A promising piece of legislation in the pipeline for medical cannabis is likely to spur this favorable environment further. The Thai Cabinet has recently approved a draft ministerial regulation on the application for and the issuance of the license for the manufacture, import, export, sale or possession of cannabis. The draft will need to be approved and signed by the Minister of Public Health before publication in the Government Gazette to become effective, but this marks another exciting development.

The draft regulation is aimed at providing clarity on the implementing framework regarding the rules, procedures and conditions for the application and issuance of the manufacturing, import, export, sale and possession licenses for cannabis for medical and research purposes, including who can apply for these licenses. An interesting aspect of the draft regulation is that it contemplates allowing holders of a modern drug manufacturing license (among others, if the requirements are met) to be able to apply for a license to manufacture cannabis (that is not growing, e.g., extraction) and import or export cannabis for medical use. Hospital operators and holders of a modern drug selling license (among others, if the requirements are met) will also be able to apply for a license to sell cannabis for medical use. Holders of these modern drug licenses and hospital operators can potentially be private companies as well.

As the regulations on cannabis and hemp continue to develop and the regulator’s policies are progressing towards greater relaxation, we expect to see the private sector taking up even more of the market share in this fast growing industry. As major foreign players continue to keep a close eye on the developments of the industry in Thailand, we anticipate that foreign investors may play a major role in the various segments of the medical cannabis and hemp market as well.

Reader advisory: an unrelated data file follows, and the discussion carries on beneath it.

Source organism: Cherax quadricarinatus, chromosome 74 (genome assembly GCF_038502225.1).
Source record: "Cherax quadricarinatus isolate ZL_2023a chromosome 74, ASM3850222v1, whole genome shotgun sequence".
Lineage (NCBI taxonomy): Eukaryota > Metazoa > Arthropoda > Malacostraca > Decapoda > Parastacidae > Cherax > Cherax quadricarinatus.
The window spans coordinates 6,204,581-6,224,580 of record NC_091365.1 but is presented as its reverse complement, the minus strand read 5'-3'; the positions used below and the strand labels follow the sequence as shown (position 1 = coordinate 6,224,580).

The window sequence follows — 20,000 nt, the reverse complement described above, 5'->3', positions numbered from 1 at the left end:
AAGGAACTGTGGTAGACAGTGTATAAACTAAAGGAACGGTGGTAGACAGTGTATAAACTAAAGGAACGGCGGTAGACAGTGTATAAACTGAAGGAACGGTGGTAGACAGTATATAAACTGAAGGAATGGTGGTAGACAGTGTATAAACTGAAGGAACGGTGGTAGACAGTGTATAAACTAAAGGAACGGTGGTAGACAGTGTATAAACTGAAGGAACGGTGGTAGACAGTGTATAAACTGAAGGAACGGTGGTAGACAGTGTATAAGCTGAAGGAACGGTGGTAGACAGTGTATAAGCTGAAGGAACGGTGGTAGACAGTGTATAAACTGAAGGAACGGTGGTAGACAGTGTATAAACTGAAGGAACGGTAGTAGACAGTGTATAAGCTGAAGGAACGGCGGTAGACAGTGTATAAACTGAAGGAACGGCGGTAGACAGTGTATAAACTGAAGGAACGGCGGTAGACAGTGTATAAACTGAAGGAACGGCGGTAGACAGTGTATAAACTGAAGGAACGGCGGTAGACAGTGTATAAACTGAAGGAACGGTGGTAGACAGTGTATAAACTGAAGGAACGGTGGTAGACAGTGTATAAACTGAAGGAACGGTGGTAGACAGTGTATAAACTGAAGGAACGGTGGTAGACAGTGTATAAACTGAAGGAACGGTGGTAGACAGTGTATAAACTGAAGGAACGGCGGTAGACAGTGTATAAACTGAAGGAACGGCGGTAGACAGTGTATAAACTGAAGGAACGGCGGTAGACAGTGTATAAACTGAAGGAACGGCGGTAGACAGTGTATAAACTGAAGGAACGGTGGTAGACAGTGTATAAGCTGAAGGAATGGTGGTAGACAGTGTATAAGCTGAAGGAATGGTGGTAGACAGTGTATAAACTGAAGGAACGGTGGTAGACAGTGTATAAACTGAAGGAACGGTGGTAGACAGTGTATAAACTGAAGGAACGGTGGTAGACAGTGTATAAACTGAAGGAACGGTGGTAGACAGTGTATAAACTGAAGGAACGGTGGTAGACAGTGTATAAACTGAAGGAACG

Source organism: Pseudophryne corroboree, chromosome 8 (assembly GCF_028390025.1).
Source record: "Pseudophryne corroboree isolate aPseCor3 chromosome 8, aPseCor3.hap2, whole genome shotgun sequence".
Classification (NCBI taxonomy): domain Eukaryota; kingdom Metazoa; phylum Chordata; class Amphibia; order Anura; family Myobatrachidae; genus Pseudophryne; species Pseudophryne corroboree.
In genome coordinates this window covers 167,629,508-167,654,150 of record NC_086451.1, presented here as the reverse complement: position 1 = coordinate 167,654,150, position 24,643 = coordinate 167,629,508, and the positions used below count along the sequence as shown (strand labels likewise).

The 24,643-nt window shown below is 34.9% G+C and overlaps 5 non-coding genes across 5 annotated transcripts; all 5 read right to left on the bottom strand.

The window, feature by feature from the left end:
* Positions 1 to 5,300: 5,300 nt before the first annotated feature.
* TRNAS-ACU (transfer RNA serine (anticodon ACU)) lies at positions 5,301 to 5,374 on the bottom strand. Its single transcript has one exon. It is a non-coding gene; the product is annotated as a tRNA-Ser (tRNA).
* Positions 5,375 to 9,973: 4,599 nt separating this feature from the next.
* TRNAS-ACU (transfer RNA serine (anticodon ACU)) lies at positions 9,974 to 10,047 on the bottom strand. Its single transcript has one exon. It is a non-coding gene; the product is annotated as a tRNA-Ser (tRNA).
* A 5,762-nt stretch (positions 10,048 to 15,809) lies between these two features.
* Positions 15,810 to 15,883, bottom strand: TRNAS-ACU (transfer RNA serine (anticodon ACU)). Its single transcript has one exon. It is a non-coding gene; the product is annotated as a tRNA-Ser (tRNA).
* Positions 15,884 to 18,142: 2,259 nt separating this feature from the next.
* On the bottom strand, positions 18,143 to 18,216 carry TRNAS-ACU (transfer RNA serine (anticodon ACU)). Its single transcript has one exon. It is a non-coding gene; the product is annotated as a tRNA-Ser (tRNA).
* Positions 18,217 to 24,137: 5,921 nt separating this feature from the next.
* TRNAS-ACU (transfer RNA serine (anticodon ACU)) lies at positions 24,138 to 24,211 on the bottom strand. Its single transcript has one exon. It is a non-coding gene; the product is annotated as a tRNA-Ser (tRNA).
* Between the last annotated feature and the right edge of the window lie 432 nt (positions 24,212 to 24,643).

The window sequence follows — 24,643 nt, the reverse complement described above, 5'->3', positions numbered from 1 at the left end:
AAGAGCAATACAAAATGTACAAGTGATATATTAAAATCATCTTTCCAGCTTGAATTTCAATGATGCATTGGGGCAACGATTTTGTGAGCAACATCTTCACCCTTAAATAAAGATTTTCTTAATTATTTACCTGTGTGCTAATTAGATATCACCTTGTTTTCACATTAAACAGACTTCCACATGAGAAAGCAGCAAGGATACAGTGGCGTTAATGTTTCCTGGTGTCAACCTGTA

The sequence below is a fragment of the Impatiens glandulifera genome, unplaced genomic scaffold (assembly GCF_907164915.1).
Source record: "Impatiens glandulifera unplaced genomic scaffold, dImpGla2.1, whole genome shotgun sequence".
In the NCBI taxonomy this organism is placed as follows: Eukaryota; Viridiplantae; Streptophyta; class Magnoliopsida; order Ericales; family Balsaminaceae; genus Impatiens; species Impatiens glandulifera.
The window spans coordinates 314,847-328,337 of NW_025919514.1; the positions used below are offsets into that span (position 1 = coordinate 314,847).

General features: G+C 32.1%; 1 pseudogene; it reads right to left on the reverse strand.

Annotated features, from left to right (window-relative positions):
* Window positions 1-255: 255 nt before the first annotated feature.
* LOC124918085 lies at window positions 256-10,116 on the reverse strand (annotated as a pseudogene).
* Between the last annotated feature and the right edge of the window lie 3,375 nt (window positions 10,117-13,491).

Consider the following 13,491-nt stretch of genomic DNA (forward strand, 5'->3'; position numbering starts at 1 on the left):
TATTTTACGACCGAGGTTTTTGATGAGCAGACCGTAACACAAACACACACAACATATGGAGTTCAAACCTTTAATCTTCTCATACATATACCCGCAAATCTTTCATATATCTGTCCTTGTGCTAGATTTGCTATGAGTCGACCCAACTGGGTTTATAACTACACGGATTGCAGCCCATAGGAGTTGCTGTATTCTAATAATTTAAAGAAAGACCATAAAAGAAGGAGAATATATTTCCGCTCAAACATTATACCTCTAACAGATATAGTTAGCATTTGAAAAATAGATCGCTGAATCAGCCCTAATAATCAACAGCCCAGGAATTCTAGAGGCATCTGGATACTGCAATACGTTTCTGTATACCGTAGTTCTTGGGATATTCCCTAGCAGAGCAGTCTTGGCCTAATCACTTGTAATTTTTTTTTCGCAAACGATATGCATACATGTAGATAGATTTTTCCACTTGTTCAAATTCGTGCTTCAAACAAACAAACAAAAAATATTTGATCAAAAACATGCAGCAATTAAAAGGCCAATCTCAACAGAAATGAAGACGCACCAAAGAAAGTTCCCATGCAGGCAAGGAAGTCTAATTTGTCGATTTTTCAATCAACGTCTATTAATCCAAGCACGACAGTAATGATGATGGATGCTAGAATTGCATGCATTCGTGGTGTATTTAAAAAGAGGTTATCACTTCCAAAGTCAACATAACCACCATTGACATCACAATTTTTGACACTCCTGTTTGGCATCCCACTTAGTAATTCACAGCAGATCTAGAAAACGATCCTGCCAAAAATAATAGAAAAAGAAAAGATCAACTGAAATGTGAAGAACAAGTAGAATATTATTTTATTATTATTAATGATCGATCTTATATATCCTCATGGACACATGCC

Reference news article on Minister of Public Health’s interview: อนุทิน_ลุยนโยบายกัญชา_วางเป้า_ทลายทุกข้อจำกัด.pdf (datasrvr.com)

Reference Krungsri Research

Author

Peerapan Tungsuwan is a corporate and M&A partner in Bangkok office with specialties in highly regulated industries, including the healthcare industry. She is currently Chair of the AEC Healthcare Harmonization Sub-committee of Baker McKenzie's Asia Pacific Healthcare Industry Group, of which she was head from 2007-2013. Within the Bangkok office, she heads the Healthcare Industry and Natural Resources Groups and co-leads the Mergers & Acquisitions practice group and Japan Advisory Group.

Author

Panyavith assists major local and multinational clients in a range of heavily regulated industries, such as healthcare & life sciences and petrochemical, on large complex mergers and acquisitions, private equity transactions, joint ventures, corporate restructurings, and post-acquisition integration projects. With his technical and commercial astute, Panyavith has often been involved in a number of pioneering projects, helping clients navigate the challenges of uncharted waters and emerging opportunities with innovative solutions.

Author

Parisa Nontasirichayakul is an Associate in Baker McKenzie Bangkok office.